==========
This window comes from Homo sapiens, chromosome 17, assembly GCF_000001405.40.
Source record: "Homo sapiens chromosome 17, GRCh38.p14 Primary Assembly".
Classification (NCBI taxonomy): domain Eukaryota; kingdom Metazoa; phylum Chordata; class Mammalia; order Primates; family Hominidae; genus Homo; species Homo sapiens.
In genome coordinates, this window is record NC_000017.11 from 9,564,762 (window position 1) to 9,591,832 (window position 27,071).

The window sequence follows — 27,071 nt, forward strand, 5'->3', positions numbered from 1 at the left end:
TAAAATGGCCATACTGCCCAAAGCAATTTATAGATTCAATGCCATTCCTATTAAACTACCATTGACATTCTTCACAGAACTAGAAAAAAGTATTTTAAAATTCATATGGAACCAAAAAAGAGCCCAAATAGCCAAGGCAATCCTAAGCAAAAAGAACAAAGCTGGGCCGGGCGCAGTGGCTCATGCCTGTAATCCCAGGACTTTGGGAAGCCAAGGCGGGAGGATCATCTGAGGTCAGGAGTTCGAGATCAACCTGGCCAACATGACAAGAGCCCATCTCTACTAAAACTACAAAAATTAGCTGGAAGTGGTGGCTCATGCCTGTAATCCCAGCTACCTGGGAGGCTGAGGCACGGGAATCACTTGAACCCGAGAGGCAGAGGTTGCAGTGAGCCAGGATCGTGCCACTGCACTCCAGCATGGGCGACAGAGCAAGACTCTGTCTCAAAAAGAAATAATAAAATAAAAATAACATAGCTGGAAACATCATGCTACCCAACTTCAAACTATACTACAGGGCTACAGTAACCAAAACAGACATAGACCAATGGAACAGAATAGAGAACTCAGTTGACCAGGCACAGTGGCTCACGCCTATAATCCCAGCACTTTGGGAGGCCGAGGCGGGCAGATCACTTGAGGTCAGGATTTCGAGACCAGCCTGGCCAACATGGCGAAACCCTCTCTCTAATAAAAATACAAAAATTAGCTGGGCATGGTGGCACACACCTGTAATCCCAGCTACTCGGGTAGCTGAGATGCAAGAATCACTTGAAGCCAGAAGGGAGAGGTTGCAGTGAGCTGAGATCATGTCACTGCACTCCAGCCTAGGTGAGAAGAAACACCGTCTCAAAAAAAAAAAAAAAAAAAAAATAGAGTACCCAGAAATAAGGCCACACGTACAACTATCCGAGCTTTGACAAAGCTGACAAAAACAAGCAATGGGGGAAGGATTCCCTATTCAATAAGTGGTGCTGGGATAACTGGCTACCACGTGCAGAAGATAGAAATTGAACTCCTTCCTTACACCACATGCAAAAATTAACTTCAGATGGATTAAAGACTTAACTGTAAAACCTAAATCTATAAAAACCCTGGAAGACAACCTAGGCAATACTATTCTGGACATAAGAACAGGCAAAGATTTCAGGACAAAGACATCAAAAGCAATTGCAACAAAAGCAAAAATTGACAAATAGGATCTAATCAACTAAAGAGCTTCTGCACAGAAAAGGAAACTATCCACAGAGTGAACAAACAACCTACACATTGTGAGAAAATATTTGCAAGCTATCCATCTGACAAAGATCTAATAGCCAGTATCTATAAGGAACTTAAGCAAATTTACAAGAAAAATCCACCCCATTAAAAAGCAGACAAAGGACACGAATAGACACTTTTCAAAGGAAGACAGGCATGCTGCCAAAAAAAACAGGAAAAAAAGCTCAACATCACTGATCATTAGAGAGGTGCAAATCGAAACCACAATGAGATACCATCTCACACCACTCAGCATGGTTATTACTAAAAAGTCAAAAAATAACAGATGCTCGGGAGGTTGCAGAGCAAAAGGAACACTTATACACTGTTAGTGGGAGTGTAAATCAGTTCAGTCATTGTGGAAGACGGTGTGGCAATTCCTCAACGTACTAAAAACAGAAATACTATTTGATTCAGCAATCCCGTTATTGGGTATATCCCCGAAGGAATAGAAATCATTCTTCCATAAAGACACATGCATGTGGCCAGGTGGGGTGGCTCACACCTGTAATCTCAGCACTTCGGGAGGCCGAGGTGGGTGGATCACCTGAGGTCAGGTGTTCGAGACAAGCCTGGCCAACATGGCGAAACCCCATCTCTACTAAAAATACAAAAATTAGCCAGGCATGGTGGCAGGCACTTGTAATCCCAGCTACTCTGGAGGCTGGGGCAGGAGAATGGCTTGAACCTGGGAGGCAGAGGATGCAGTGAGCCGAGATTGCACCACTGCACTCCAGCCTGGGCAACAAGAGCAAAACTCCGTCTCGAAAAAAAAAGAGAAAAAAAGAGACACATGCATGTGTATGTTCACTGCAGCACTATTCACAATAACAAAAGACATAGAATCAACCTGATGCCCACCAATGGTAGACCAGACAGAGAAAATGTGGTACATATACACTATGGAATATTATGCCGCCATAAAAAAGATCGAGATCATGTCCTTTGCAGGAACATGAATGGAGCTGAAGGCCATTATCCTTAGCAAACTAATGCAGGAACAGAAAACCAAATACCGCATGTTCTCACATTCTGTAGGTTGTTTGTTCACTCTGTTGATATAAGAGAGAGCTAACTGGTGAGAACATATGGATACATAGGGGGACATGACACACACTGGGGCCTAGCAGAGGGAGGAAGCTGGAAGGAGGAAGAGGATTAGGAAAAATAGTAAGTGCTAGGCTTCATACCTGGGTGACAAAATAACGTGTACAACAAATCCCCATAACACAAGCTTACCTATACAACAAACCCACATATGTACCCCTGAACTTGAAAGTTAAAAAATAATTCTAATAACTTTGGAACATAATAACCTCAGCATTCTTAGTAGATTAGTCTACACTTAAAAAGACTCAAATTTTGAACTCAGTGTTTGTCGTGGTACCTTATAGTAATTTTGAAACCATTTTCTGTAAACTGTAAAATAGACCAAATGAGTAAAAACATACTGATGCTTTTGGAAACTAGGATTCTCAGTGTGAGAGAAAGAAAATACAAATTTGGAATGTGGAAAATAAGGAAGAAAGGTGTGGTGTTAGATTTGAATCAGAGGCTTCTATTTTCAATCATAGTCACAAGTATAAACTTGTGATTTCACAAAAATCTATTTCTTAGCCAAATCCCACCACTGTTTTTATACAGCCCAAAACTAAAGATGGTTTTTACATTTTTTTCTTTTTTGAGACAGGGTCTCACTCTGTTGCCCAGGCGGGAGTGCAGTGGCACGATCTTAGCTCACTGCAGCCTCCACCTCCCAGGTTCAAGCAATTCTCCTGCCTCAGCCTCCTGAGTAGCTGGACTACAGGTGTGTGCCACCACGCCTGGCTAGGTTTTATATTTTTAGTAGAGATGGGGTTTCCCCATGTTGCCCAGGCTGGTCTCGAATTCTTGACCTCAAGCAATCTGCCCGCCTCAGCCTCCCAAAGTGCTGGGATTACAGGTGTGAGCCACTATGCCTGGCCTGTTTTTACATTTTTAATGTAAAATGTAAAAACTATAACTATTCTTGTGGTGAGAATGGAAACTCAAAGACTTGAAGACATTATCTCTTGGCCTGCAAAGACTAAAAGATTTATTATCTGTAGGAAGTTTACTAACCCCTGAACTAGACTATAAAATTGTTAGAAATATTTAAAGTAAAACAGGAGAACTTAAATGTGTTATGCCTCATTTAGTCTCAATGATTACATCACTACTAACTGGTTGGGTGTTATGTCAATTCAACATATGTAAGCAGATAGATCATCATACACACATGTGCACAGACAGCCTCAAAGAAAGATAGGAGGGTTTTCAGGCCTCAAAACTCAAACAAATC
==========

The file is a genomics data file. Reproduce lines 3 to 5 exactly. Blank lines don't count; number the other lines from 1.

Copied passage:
Classification (NCBI taxonomy): domain Eukaryota; kingdom Metazoa; phylum Chordata; class Mammalia; order Primates; family Hominidae; genus Homo; species Homo sapiens.
In genome coordinates, this window is record NC_000017.11 from 9,564,762 (window position 1) to 9,591,832 (window position 27,071).

The window sequence follows — 27,071 nt, forward strand, 5'->3', positions numbered from 1 at the left end: